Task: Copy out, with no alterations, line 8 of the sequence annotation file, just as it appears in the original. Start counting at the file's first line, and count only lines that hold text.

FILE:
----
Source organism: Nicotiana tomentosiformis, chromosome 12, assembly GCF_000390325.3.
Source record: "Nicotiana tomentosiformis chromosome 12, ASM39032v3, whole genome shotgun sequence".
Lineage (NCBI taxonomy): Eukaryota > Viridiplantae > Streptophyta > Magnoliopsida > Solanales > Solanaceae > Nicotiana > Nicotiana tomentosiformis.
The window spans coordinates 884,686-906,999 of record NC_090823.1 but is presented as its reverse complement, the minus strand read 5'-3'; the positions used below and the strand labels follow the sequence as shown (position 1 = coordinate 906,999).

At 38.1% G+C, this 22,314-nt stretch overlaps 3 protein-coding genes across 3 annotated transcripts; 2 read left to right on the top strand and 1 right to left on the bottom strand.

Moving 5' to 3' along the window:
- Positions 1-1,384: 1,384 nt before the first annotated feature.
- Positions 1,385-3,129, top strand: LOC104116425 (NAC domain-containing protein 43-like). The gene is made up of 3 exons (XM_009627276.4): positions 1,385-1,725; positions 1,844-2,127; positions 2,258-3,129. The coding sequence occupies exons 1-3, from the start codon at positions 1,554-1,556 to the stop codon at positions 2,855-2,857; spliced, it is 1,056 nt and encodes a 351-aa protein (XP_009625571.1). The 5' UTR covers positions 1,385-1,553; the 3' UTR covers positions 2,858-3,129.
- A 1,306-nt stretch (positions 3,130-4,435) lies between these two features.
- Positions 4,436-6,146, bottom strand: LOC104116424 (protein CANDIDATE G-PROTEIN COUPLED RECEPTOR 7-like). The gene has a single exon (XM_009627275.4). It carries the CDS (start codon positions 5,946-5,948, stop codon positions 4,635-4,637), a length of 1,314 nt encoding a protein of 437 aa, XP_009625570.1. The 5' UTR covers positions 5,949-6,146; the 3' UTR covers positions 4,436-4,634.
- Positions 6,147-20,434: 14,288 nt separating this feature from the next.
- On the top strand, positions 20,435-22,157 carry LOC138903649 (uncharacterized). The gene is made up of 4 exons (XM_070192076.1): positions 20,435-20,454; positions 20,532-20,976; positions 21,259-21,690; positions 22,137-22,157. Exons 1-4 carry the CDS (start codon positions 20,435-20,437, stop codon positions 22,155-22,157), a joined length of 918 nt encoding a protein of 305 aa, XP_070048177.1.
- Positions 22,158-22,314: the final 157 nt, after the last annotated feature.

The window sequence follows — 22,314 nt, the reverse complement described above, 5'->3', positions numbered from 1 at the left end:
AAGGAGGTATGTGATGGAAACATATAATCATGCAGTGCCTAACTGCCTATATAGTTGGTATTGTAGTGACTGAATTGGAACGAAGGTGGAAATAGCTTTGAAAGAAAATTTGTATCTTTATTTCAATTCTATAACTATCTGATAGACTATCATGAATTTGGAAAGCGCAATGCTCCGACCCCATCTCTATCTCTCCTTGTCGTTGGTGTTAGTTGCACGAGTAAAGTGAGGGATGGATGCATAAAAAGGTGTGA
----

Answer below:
- Positions 1,385-3,129, top strand: LOC104116425 (NAC domain-containing protein 43-like). The gene is made up of 3 exons (XM_009627276.4): positions 1,385-1,725; positions 1,844-2,127; positions 2,258-3,129. The coding sequence occupies exons 1-3, from the start codon at positions 1,554-1,556 to the stop codon at positions 2,855-2,857; spliced, it is 1,056 nt and encodes a 351-aa protein (XP_009625571.1). The 5' UTR covers positions 1,385-1,553; the 3' UTR covers positions 2,858-3,129.